Outsources may take more of biometric security costs and complexity
A large majority of U.S.-based IT executives at smaller firms are increasingly working with biometrics, according to a vendor-funded survey, and it appears likely that they will outsource at least some of their cybersecurity operations.
Eighty-one percent of IT decision makers asked by zero-trust security firm JumpCloud this fall said they protect personal devices using biometrics. That compares with 74% as recently as an April survey. And biometric roles are expanding.
Facial recognition and fingerprint are the most commonly used biometrics, according to about 75 percent of decision makers. Voice is next with 49 percent and liveness detection at 24 percent.
That makes sense. Network attacks risen to the top of security concerns. Last October, a similar survey found that software exploits were the biggest worry and unsecured networks were No. 2.
At the same time, according to the survey, 44 percent of respondents said they are concerned that their employer is going to cut the cybersecurity budget in the next year – 41 percent think budgets will not be cut.
System complexity takes some of the shine off biometrics. According to the survey, about a third of decisionmakers found biometrics the most secure multi-factor authenticator, but it also is the most complex.
And biometric systems are being rolled out across organizations. Sixty-four percent of respondents say their company requires employees to be authenticated using biometrics. In April, that percentage was about 60 percent.
What is an IT decision maker to do?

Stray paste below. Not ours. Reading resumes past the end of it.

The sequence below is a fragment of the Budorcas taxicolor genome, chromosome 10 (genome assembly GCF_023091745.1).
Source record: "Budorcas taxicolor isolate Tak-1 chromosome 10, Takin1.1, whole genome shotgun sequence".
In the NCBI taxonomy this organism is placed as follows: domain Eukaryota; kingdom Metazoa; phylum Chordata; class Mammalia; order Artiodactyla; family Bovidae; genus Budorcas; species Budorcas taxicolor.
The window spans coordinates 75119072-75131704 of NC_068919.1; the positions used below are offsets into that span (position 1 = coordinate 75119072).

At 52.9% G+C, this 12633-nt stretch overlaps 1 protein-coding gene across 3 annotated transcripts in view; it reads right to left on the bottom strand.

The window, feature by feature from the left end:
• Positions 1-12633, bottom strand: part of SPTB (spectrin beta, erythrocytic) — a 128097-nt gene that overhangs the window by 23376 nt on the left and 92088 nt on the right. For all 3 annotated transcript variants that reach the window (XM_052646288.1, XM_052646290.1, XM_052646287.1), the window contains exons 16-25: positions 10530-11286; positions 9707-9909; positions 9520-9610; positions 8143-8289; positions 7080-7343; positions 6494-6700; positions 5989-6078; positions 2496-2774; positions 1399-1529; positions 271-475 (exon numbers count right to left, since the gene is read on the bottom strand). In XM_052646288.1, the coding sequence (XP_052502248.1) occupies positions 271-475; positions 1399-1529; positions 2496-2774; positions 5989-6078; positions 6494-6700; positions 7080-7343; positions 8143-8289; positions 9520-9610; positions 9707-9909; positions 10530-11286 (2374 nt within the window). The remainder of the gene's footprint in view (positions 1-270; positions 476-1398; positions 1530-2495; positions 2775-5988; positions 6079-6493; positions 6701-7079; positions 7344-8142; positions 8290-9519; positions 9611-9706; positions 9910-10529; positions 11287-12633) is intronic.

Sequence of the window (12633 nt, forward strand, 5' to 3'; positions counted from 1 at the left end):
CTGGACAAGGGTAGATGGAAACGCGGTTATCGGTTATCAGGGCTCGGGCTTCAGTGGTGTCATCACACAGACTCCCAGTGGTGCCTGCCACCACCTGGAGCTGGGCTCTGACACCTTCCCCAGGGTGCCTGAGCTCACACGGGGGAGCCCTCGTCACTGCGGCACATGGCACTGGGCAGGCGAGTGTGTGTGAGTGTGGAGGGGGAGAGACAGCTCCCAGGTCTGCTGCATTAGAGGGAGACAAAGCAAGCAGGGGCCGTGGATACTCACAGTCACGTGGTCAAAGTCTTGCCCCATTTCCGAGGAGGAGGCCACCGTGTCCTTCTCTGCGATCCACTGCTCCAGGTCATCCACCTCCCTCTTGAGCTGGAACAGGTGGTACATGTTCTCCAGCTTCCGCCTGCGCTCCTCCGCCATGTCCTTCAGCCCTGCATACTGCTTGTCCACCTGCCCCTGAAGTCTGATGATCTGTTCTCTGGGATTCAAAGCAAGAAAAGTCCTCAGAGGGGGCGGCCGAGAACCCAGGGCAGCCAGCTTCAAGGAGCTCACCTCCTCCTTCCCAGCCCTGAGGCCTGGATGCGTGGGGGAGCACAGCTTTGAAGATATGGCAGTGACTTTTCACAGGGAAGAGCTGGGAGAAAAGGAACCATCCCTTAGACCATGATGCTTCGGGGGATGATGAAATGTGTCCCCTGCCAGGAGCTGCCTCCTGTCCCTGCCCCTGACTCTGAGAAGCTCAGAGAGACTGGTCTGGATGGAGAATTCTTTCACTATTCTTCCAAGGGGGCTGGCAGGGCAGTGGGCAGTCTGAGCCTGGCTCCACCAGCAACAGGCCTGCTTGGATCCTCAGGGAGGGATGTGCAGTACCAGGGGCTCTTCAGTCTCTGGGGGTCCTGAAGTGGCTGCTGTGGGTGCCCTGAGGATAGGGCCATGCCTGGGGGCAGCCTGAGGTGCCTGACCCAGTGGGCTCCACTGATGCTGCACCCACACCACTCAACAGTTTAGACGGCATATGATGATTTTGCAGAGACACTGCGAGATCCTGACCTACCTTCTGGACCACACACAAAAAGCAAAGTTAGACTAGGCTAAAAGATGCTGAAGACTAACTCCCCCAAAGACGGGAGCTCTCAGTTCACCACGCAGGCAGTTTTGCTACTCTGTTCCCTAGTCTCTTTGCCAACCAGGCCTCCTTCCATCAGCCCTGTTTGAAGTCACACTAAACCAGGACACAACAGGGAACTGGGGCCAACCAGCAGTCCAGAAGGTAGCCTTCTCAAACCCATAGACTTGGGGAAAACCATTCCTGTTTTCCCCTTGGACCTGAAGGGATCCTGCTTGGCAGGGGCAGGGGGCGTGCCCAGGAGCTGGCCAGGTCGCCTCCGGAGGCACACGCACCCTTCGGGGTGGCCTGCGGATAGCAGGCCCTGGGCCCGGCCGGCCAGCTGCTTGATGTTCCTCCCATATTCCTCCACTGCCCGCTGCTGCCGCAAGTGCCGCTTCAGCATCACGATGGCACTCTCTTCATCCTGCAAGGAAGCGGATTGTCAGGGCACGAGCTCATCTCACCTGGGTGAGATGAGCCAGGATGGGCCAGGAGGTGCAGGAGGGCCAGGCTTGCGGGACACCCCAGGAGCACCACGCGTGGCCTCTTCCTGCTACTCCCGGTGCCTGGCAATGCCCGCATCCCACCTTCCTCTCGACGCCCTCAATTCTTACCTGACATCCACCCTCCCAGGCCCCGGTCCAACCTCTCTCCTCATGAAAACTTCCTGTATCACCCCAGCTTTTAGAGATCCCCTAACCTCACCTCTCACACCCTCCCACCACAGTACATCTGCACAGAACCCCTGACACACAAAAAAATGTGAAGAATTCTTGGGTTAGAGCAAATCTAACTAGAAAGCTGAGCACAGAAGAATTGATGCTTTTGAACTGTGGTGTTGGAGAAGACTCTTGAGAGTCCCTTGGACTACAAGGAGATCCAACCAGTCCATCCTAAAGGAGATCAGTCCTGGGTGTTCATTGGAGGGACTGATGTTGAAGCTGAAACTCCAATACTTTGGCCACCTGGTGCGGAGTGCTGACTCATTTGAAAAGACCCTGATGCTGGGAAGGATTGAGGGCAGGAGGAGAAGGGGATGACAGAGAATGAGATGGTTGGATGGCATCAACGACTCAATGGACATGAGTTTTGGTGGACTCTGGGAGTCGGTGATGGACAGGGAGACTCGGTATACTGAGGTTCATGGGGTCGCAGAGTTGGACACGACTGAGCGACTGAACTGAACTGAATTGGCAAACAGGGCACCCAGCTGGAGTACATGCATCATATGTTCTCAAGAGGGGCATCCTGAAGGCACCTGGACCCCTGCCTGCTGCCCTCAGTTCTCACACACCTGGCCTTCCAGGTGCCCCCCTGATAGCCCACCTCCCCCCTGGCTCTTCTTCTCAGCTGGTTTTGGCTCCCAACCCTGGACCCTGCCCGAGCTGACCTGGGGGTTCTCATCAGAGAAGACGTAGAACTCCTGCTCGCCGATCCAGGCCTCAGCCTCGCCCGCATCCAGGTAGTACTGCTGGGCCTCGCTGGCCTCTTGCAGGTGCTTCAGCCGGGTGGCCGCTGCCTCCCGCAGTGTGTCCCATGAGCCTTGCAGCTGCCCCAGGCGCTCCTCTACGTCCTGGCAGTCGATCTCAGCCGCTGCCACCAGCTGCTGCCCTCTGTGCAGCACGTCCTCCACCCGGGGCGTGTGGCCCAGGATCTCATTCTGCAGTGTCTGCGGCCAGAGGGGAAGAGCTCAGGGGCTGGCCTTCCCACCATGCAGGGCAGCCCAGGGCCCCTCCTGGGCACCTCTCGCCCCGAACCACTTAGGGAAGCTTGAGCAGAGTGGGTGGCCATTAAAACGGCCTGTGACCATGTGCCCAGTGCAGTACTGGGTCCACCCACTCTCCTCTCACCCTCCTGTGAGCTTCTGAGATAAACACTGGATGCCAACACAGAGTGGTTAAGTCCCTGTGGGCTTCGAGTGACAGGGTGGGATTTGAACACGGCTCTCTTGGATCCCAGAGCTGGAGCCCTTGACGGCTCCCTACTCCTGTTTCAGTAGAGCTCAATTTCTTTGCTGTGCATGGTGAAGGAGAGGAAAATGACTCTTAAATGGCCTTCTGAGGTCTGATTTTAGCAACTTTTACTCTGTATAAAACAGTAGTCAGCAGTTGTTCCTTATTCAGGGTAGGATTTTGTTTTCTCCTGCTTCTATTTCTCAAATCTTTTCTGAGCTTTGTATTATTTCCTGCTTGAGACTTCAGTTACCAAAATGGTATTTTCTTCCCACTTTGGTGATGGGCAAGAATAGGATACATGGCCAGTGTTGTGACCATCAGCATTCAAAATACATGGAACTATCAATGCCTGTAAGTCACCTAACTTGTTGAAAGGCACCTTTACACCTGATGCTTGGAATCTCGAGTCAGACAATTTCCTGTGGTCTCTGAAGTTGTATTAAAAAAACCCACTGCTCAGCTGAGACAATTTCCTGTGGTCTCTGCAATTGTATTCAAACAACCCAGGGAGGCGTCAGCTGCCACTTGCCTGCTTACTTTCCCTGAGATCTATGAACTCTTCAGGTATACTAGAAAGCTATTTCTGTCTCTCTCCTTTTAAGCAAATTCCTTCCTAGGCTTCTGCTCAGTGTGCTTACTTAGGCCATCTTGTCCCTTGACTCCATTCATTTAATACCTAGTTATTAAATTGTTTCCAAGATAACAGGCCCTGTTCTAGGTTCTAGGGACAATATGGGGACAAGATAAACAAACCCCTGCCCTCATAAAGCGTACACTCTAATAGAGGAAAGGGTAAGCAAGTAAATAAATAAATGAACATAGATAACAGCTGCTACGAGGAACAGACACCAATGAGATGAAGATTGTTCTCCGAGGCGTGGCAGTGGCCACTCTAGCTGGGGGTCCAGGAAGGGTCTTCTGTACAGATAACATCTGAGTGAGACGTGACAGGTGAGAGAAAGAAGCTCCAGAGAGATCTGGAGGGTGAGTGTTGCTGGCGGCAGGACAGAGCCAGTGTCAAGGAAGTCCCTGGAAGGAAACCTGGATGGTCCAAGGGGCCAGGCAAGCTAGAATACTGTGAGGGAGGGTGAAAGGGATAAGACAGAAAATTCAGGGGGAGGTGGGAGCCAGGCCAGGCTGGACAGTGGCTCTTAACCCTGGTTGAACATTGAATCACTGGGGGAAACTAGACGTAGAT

Many probably are considering a greater dependence on managed service providers.
Outsourcers, or managed service providers, are being considered or already work with 93 percent of respondents. Last October, that total was 89 percent.
Forty-one percent of survey takers said an outsourcer manages their entire IT operation, which is a significant rise from 34 percent in April.
JumpCloud hired a company called Propeller Insights last month to field an online survey. Propeller received responses from 302 decision makers, which the firm defined as managers, director, vice presidents and other executives. Their organizations employed 2,500 or fewer people.
It could be a popular choice for companies and their IT departments.
According to the most recent survey, decision makers are overwhelmed by the number of tools they need to get into employees’ hands. About 20 percent of them use 10 or more passwords.
Almost half of IT decision makers told surveyors that an increasing work burden is a bigger challenge, up from 37 percent in April. And 26 percent say they work at least 10 hours longer per week than their job description lays out. Everyone said that overage is an hour per week.